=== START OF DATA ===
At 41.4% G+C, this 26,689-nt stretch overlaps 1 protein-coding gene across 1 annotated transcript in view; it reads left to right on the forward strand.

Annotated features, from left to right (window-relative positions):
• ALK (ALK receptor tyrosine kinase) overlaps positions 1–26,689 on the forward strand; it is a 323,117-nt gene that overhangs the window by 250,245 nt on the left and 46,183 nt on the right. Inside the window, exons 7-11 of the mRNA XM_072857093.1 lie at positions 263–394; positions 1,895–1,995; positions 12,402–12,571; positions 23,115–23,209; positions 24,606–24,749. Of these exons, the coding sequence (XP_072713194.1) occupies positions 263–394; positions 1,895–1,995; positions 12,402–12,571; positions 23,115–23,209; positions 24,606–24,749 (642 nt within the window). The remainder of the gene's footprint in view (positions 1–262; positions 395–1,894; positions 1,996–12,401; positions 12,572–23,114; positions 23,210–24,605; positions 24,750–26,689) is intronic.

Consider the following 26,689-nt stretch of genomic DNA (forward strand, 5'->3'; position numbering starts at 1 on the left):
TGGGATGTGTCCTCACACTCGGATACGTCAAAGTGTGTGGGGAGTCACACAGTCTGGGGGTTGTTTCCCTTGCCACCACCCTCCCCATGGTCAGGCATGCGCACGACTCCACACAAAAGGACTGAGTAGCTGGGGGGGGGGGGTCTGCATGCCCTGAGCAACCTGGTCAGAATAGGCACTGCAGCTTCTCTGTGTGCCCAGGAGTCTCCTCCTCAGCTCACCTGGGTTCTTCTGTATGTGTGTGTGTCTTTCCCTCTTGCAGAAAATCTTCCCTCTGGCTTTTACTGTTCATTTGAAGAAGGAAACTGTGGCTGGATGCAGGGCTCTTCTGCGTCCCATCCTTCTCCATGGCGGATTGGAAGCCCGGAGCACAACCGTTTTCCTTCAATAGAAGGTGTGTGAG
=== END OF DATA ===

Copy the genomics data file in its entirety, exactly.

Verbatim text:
At 41.4% G+C, this 26,689-nt stretch overlaps 1 protein-coding gene across 1 annotated transcript in view; it reads left to right on the forward strand.

Annotated features, from left to right (window-relative positions):
• ALK (ALK receptor tyrosine kinase) overlaps positions 1–26,689 on the forward strand; it is a 323,117-nt gene that overhangs the window by 250,245 nt on the left and 46,183 nt on the right. Inside the window, exons 7-11 of the mRNA XM_072857093.1 lie at positions 263–394; positions 1,895–1,995; positions 12,402–12,571; positions 23,115–23,209; positions 24,606–24,749. Of these exons, the coding sequence (XP_072713194.1) occupies positions 263–394; positions 1,895–1,995; positions 12,402–12,571; positions 23,115–23,209; positions 24,606–24,749 (642 nt within the window). The remainder of the gene's footprint in view (positions 1–262; positions 395–1,894; positions 1,996–12,401; positions 12,572–23,114; positions 23,210–24,605; positions 24,750–26,689) is intronic.

Consider the following 26,689-nt stretch of genomic DNA (forward strand, 5'->3'; position numbering starts at 1 on the left):
TGGGATGTGTCCTCACACTCGGATACGTCAAAGTGTGTGGGGAGTCACACAGTCTGGGGGTTGTTTCCCTTGCCACCACCCTCCCCATGGTCAGGCATGCGCACGACTCCACACAAAAGGACTGAGTAGCTGGGGGGGGGGGGTCTGCATGCCCTGAGCAACCTGGTCAGAATAGGCACTGCAGCTTCTCTGTGTGCCCAGGAGTCTCCTCCTCAGCTCACCTGGGTTCTTCTGTATGTGTGTGTGTCTTTCCCTCTTGCAGAAAATCTTCCCTCTGGCTTTTACTGTTCATTTGAAGAAGGAAACTGTGGCTGGATGCAGGGCTCTTCTGCGTCCCATCCTTCTCCATGGCGGATTGGAAGCCCGGAGCACAACCGTTTTCCTTCAATAGAAGGTGTGTGAG